• NOREPLICATION - Cannot enable or be used for replication

There is more on roles and permissions here:

Also read more on creating roles here: (get information on above command there!)

There is also the createuser command. Try using createuser --interactive to create a new role!

Once a role/user is created, you can view roles from the psql tool:

# Output created roles
sudo -u postgres psql -c 'select * from pg_roles;'

Create DB

Finally we can create a database that our new user can access:

# Assuming you created role/user named "mylogiuser"
sudo -u postgres createdb --owner=myloginuser my_db_name

This creates a new database named "my_db_name", owned by our new role "myloginuser".

Explore the psql shell

Let's see what we've done by exploring the psql tool a bit more. Run the psql tool as user "postgres":

sudo -u postgres psql

Then we can use some familiar and new commands:

# List databases
postgres=# \list
List of databases
    Name    |    Owner    | Encoding  | Collate | Ctype |   Access privileges
 my_db_name | myloginuser | SQL_ASCII | C       | C     |
 postgres   | postgres    | SQL_ASCII | C       | C     |
 template0  | postgres    | SQL_ASCII | C       | C     | =c/postgres          +
            |             |           |         |       | postgres=CTc/postgres
 template1  | postgres    | SQL_ASCII | C       | C     | =c/postgres          +
            |             |           |         |       | postgres=CTc/postgres
(4 rows)

We see our created database (owned by role "myloginyser"). We can also see the "out of the box" database postgres. Finally, there are two template databases.


Pgsql creates new databases by copying other ones. By default, it will copy template1, but you can also use template0, which comes with less assumptions (chiefly, no character encoding information).

Let's create our own template. This might be useful for creating UTF8-friendly databases.

First - create a new database based off of template0. We'll do this as a SQL command, as we're already logged into the psql tool:

postgres=# CREATE DATABASE template2
           TEMPLATE template0
           ENCODING 'UTF8'
           LC_COLLATE = 'en_US.UTF-8'
           LC_CTYPE = 'en_US.UTF-8';

Now we have a template named "template2" to create new UTF-8 friendly databases!

I'm testing this on Docker, which did not have UTF-8 locales installed by default. I had to run the command $ locale-gen en_us.UTF-8 to make it available. Then I was able to create a new template using UTF-8 character sets.

You may find that on normal systems, you already have a UTF-8 template available to you to use.

Exploring a Database

While still in the psql tool, let's drop the my_db_name database and re-create it using our new template:

# Drop data
postgres=# DROP DATABASE my_db_name;

# Re-create based off new template and owner
postgres=# CREATE DATABASE my_db_name
           TEMPLATE template2
           OWNER myloginuser;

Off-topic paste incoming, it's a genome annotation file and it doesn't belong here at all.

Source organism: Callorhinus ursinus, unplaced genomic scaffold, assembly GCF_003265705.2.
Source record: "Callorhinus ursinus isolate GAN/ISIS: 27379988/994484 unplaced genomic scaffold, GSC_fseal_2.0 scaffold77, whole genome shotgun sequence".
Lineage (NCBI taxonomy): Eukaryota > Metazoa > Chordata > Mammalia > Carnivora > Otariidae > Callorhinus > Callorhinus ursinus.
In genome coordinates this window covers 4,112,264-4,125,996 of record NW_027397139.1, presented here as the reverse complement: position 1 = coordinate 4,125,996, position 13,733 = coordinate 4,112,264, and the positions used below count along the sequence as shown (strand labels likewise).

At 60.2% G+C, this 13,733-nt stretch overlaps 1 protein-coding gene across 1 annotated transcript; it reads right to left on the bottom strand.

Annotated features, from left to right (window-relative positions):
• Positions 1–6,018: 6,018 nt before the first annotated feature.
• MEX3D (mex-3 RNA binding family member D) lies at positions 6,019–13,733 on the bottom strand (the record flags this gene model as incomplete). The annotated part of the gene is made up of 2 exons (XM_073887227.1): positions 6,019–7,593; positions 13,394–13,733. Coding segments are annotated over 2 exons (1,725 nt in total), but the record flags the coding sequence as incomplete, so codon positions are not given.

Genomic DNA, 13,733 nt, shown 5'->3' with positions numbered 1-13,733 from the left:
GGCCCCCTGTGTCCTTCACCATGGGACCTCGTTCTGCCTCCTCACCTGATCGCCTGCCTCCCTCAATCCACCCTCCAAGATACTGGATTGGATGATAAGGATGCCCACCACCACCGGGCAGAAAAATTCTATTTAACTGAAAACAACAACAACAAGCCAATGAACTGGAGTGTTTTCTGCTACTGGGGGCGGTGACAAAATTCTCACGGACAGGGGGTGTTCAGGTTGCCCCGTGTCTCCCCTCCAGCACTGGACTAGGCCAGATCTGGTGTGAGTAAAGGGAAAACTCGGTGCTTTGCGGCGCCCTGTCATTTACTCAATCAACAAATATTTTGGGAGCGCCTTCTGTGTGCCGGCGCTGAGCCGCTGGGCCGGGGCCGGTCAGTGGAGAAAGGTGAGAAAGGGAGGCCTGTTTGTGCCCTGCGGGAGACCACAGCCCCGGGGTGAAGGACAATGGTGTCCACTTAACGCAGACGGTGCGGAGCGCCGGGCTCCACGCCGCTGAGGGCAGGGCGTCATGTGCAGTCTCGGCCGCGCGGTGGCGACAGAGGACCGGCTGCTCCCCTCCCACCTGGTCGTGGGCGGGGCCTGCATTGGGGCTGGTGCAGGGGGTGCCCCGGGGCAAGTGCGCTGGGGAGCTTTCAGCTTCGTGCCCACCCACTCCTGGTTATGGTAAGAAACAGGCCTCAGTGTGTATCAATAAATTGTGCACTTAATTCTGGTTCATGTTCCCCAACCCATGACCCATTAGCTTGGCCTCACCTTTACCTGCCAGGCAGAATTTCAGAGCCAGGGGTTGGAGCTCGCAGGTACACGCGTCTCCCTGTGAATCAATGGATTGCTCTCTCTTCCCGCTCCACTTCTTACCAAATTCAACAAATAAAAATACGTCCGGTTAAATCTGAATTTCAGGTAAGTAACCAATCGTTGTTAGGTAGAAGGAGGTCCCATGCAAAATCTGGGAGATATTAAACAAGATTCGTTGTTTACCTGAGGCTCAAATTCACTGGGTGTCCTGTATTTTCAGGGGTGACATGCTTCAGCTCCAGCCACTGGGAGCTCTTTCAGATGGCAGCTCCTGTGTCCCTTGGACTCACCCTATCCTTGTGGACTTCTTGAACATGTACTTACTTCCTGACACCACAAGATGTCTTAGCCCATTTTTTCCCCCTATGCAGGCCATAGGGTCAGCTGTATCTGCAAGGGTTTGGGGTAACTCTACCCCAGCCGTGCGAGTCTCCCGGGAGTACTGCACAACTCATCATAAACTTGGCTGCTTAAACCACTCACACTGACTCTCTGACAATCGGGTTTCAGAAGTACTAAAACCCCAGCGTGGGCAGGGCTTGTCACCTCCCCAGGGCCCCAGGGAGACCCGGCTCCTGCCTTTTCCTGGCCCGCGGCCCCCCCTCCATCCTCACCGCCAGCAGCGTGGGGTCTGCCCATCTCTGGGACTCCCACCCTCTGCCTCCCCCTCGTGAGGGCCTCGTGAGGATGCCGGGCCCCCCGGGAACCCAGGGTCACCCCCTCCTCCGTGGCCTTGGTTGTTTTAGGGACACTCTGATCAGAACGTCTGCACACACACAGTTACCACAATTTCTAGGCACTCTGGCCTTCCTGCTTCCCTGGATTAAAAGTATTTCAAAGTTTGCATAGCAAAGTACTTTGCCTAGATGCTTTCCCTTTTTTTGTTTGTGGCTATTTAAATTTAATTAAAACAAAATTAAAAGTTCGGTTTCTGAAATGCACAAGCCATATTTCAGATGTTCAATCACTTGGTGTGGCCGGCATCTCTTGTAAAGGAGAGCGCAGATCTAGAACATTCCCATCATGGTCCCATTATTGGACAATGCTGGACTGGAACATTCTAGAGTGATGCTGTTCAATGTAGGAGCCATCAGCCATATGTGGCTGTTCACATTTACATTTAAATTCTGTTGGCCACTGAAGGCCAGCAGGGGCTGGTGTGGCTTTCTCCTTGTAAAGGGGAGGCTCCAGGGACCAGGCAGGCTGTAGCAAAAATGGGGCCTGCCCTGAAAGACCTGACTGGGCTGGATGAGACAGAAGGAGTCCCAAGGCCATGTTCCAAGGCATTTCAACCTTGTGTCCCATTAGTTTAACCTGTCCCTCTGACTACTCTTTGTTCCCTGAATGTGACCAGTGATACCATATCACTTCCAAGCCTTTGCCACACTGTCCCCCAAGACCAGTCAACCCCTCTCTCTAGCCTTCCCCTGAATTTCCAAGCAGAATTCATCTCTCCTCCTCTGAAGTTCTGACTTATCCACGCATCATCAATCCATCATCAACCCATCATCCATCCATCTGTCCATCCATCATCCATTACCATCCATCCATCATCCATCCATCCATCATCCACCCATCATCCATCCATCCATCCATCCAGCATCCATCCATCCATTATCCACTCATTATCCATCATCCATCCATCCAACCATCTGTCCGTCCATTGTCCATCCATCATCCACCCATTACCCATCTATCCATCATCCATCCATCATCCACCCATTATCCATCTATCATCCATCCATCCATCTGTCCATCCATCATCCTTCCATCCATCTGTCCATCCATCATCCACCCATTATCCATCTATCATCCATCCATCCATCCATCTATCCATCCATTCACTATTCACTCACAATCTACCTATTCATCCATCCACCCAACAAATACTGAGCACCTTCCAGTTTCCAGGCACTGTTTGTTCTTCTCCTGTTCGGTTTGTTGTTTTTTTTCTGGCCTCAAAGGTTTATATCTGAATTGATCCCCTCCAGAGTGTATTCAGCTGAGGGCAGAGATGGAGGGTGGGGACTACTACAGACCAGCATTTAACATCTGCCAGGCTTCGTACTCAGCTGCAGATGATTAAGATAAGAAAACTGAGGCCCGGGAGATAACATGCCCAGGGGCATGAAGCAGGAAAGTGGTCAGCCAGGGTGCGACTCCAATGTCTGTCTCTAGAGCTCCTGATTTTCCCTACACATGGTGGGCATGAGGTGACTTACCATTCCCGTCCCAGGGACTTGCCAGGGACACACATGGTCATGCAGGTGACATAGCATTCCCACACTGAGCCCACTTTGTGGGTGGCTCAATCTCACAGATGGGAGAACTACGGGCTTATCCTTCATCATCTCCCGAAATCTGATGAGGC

Then we can connect to the new database and create a new table:

postgres=# \c my_db_name
my_db_name=# CREATE TABLE users (
    id serial PRIMARY KEY,
    email varchar(100) NOT NULL,
    password varchar(255) NOT NULL

Let's inspect that database:

# List tables
my_db_name=# \dt
         List of relations
 Schema | Name  | Type  |  Owner
 public | users | table | postgres
(1 row)

# Explain the table "users"
my_db_name=# \d+ users
                                                      Table "public.users"
  Column  |          Type          |                     Modifiers                      | Storage  | Stats target | Description
 id       | integer                | not null default nextval('users_id_seq'::regclass) | plain    |              |
 email    | character varying(100) | not null                                           | extended |              |
 password | character varying(255) | not null                                           | extended |              |
    "users_pkey" PRIMARY KEY, btree (id)
Has OIDs: no

Great, now we can insert some data:

# Insert data
my_db_name=# INSERT INTO users (email, password)
             VALUES ('', 'plaintext!');

# Select that data
my_db_name=# SELECT * FROM users;
 id |     email      |  password
  1 | | plaintext!
(1 row)

From Code

That's all great, but let's make sure we can connect to this database from code!

I'll use some PHP. If you don't have PHP installed, we can quickly install the basic dependencies to use PosgreSQL:

# On Ubuntu:
sudo apt-get install -y php5 php5-cli php5-pgsql

Now let's create a quick script to connect to our database:

# File: pgsql.php
    $db = new PDO('pgsql:dbname=my_db_name;host=',
} catch(\Exception $e)
    echo $e->getMessage();

echo "Connected\n";

Note that I'm assuming the listen_addresses directive (configured in the beginning of this edition) is listening on localhost!

Now save the file and run this! If all is well, you should see that we're connected.

$ php pgsql.php

Let's expand on that just a little:

# File: pgsql.php
    $db = new PDO('pgsql:dbname=my_db_name;host=',

    # Send errors as exceptions

    # Run a query
    $sql = "SELECT * FROM users;"
    $results = $db->query($sql);

    foreach($results as $row)
} catch(\Exception $e)
    echo $e->getMessage();

This will give us an error!

$ php pgsql.php
SQLSTATE[42501]: Insufficient privilege: 7 ERROR:  permission denied for relation users

It turns out that tables will be owned by the user who created them. Above, we created the table using user "postgres". User "myloginuser" doesn't have permission to read from that table.

Let's drop this table and recreate it in code, so that user myloginuser owns the table.

sudo -u postgres psql -c "DROP TABLE my_db_name.users";

Then we can create it in code, insert some data, and select it:

# File: pgsql.php
    $db = new PDO('pgsql:dbname=my_db_name;host=',


    $selectSQL = "SELECT * FROM users";
    $results = $db->query($selectSQL);

    foreach($results as $row)

} catch(\Exception $e)
    echo $e->getMessage()."\n";

function create_sql()
    return "CREATE TABLE users (
    id serial PRIMARY KEY,
    email varchar(100) NOT NULL,
    password varchar(255) NOT NULL

function insert_sql()
    return "INSERT INTO users (email, password) VALUES ('', 'plaintext!')";

Save that and run it (just once!):

$ php pgsql.php
array(6) {
  string(14) ""
  string(10) "plaintext!"

This successfully creates the table, inserts data, and retrieves that data without error! Because the user "myloginuser" created the table, it also owns it (and had permission to read/write to it).